When I moved to South Sudan, the world’s newest country, it didn’t help me to know that there were 25 aid worker victims of serious violence in 2012. I wanted to know what the risk/rate of violence was (ideally by location). I wanted to know the rate of malaria amongst aid workers and I really wanted to know the fatality rate of malaria amongst aid workers. Because I enjoy going up hills and black mambas are pretty scary stuff, I was also interested in finding out the risk of getting bitten by one…
There are 17,000 aid workers in South Sudan, making it one of the largest aid operations in the world. In 2012 there were 25 major attacks on aid workers, which puts the rate of major attacks on aid workers in South Sudan at 147 per 100,000 (that is a risk of 0.1% per year). This includes aid workers which were killed, wounded or kidnapped. The breakdown by type of attack is shown in the chart. .
With 9 murders of aid workers, that puts the aid worker murder rate in South Sudan at 53 per 100,000. How does this compare to the murder rates of other places?
The murder rate of aid workers in South Sudan is 44 times higher than that of London. Or about the same as that of Detroit.
While violence is a great concern for aid workers, diseases and accidents account for a much larger proportion of events which lead to medical evacuation, hospitalization or death. For expatriate aid workers, violence is responsible for only 9% of deaths, medical evacuations and hospitalizations. Accidents account for 13% of cases, whereas illnesses are responsible for 78% of all cases.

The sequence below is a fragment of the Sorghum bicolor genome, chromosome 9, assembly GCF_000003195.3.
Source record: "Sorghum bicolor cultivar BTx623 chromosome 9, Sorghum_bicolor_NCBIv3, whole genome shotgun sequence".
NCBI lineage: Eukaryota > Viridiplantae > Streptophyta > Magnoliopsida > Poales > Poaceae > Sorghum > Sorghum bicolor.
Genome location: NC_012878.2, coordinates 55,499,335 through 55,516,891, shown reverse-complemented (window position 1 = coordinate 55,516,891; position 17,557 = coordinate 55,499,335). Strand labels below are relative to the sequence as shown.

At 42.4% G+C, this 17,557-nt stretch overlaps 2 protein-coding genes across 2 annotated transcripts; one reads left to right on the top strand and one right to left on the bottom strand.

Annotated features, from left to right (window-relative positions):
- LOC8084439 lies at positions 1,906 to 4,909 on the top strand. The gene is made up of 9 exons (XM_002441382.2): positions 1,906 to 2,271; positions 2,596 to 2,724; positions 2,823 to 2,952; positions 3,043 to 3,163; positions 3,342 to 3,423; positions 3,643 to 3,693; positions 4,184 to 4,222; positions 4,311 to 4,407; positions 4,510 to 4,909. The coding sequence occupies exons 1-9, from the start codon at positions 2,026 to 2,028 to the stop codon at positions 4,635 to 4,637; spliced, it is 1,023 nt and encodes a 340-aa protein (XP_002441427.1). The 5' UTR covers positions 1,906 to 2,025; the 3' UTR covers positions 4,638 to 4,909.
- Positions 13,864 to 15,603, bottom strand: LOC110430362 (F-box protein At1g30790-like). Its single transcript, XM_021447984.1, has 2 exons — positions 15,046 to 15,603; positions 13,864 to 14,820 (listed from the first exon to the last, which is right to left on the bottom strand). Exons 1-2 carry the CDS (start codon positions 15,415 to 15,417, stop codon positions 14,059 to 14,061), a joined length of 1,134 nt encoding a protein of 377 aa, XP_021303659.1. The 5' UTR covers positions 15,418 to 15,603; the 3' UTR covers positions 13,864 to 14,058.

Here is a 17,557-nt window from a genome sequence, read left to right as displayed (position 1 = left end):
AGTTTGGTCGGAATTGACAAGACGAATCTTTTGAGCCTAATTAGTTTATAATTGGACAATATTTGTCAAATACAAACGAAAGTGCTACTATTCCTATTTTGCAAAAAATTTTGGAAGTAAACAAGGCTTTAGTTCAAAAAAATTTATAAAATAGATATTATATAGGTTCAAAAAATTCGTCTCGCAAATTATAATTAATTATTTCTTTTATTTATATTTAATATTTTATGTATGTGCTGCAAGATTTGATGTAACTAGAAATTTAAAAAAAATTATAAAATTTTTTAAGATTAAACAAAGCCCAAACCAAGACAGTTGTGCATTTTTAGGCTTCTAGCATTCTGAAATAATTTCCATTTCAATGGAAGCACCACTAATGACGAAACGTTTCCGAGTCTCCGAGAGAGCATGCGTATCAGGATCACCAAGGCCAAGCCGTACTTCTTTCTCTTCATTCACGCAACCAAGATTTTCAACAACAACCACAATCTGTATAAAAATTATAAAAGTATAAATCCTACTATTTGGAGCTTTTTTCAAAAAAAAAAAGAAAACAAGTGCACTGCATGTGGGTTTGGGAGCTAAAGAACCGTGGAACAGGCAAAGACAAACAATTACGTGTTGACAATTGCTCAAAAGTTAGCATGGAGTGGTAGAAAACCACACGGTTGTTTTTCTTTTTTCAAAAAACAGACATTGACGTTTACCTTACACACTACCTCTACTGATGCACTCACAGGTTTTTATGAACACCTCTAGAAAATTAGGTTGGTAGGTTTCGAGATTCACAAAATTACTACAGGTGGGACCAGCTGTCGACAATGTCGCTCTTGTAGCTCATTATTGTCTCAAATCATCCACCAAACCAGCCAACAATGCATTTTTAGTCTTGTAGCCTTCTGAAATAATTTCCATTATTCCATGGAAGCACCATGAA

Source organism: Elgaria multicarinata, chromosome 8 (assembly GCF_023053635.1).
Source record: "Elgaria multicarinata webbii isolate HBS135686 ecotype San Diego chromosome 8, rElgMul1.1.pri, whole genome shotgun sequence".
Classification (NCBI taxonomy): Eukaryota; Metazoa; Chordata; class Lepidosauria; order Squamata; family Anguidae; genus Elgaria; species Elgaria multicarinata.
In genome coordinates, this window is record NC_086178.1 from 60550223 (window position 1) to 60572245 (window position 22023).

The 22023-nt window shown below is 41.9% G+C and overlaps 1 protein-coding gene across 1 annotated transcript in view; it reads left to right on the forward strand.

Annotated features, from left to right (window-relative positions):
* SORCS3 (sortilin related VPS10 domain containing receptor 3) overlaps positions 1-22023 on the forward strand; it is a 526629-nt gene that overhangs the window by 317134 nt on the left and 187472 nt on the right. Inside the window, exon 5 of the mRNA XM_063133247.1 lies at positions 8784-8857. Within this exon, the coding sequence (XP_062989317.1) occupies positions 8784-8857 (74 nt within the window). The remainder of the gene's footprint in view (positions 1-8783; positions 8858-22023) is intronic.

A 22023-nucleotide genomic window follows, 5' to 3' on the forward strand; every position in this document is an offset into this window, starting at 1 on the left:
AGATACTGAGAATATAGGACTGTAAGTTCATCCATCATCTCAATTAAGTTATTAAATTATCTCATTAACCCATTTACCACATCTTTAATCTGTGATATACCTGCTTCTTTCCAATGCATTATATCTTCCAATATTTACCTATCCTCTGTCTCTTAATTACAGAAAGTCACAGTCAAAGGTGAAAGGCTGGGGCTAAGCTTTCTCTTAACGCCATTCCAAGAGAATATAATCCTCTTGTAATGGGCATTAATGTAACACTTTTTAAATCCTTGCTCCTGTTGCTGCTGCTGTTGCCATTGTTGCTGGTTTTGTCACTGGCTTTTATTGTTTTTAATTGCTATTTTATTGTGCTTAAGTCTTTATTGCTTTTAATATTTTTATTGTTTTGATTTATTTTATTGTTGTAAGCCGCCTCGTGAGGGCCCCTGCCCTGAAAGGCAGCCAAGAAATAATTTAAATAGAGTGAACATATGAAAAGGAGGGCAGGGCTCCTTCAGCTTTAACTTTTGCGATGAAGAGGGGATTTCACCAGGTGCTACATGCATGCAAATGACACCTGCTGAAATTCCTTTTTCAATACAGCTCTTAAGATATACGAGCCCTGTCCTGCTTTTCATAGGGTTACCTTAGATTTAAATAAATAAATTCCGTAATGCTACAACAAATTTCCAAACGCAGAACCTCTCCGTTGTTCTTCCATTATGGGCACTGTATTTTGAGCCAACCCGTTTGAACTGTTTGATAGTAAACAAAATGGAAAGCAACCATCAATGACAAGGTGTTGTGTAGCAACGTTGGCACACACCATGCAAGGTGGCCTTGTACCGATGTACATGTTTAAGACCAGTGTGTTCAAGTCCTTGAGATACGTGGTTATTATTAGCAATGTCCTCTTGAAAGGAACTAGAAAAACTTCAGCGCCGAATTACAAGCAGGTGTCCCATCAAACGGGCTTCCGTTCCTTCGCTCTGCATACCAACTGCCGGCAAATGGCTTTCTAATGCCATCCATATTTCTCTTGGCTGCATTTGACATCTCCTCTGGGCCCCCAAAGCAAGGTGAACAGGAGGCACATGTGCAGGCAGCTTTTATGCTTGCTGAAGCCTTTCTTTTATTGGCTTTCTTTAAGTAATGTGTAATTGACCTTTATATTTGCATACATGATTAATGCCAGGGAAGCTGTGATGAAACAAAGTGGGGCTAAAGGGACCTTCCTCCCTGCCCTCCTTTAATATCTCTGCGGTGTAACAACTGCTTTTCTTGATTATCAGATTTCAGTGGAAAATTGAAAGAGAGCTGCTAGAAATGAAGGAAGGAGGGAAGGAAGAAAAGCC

From the studies discussed in the previous blog, one can guesstimate around 10% of aid workers in South Sudan will contract malaria. While I don’t have data on other diseases, it would be reasonable to assume they would add up to a considerable risk. Over a third of aid workers in South Sudan will suffer deteriorating health. I don’t have a figure for the risk of aid workers to traffic accidents in South Sudan, but this will be high, somewhere between the risk of a major attack and the risk of contracting malaria. 40% of aid workers will find their deployment more stressful than they expect. 10% will suffer from anxiety and 20% from depression. Once deployments are finished, there will be a risk of longer term effects, both physical and mental, but there is little data to quantify this risk.
Finally, I have no idea of my risk of dying to a black mamba. And while I try to accept that in a long enough time scale my survival probability will drop to zero, I very much hope a black mamba isn’t involved. In fact, as Woody Allen put it, ‘I don’t want to achieve immortality through my work. I want to achieve it through not dying.’
Sources & further reading:
Here is the statement from Toby Lanzer, South Sudan’s Humanitarian Co-ordinator, where he mentions the number of aid workers in South Sudan.
Data on events which lead to medical evacuation, hospitalization or death come from this study by Rowley et Al. Recommended if you are looking for academic works which analyse rates.
Data on numbers of aid workers killed or seriously injured comes from Humanitarian Outcomes (2013), Aid Worker Security Database, https://aidworkersecurity.org/. Note the 2012 data has not yet been verified.